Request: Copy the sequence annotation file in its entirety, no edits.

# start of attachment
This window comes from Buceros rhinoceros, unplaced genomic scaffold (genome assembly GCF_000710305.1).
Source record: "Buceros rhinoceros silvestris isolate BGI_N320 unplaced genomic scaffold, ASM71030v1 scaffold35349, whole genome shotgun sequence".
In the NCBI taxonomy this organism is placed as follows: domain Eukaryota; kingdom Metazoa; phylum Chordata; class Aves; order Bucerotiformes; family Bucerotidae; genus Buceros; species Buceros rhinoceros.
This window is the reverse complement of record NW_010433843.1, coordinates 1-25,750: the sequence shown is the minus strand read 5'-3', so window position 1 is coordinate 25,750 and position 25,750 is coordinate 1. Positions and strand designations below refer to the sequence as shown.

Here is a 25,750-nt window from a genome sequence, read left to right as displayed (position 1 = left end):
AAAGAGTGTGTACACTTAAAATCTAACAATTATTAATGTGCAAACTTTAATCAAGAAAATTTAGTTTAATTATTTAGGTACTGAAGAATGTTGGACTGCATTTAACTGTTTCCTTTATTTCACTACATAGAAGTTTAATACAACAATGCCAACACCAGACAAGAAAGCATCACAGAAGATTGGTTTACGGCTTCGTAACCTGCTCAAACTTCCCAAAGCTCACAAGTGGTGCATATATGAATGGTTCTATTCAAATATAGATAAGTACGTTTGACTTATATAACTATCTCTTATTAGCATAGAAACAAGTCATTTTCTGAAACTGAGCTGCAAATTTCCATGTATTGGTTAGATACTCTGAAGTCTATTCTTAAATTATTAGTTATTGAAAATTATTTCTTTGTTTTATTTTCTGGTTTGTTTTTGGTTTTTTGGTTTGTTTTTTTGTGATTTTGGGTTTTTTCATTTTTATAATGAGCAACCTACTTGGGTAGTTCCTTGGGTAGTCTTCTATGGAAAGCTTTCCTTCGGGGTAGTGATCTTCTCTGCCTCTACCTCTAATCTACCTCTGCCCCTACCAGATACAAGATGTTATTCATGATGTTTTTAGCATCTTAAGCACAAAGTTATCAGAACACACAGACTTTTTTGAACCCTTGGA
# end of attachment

This window comes from Buceros rhinoceros, unplaced genomic scaffold (genome assembly GCF_000710305.1).
Source record: "Buceros rhinoceros silvestris isolate BGI_N320 unplaced genomic scaffold, ASM71030v1 scaffold35349, whole genome shotgun sequence".
In the NCBI taxonomy this organism is placed as follows: domain Eukaryota; kingdom Metazoa; phylum Chordata; class Aves; order Bucerotiformes; family Bucerotidae; genus Buceros; species Buceros rhinoceros.
This window is the reverse complement of record NW_010433843.1, coordinates 1-25,750: the sequence shown is the minus strand read 5'-3', so window position 1 is coordinate 25,750 and position 25,750 is coordinate 1. Positions and strand designations below refer to the sequence as shown.

Here is a 25,750-nt window from a genome sequence, read left to right as displayed (position 1 = left end):
AAAGAGTGTGTACACTTAAAATCTAACAATTATTAATGTGCAAACTTTAATCAAGAAAATTTAGTTTAATTATTTAGGTACTGAAGAATGTTGGACTGCATTTAACTGTTTCCTTTATTTCACTACATAGAAGTTTAATACAACAATGCCAACACCAGACAAGAAAGCATCACAGAAGATTGGTTTACGGCTTCGTAACCTGCTCAAACTTCCCAAAGCTCACAAGTGGTGCATATATGAATGGTTCTATTCAAATATAGATAAGTACGTTTGACTTATATAACTATCTCTTATTAGCATAGAAACAAGTCATTTTCTGAAACTGAGCTGCAAATTTCCATGTATTGGTTAGATACTCTGAAGTCTATTCTTAAATTATTAGTTATTGAAAATTATTTCTTTGTTTTATTTTCTGGTTTGTTTTTGGTTTTTTGGTTTGTTTTTTTGTGATTTTGGGTTTTTTCATTTTTATAATGAGCAACCTACTTGGGTAGTTCCTTGGGTAGTCTTCTATGGAAAGCTTTCCTTCGGGGTAGTGATCTTCTCTGCCTCTACCTCTAATCTACCTCTGCCCCTACCAGATACAAGATGTTATTCATGATGTTTTTAGCATCTTAAGCACAAAGTTATCAGAACACACAGACTTTTTTGAACCCTTGGA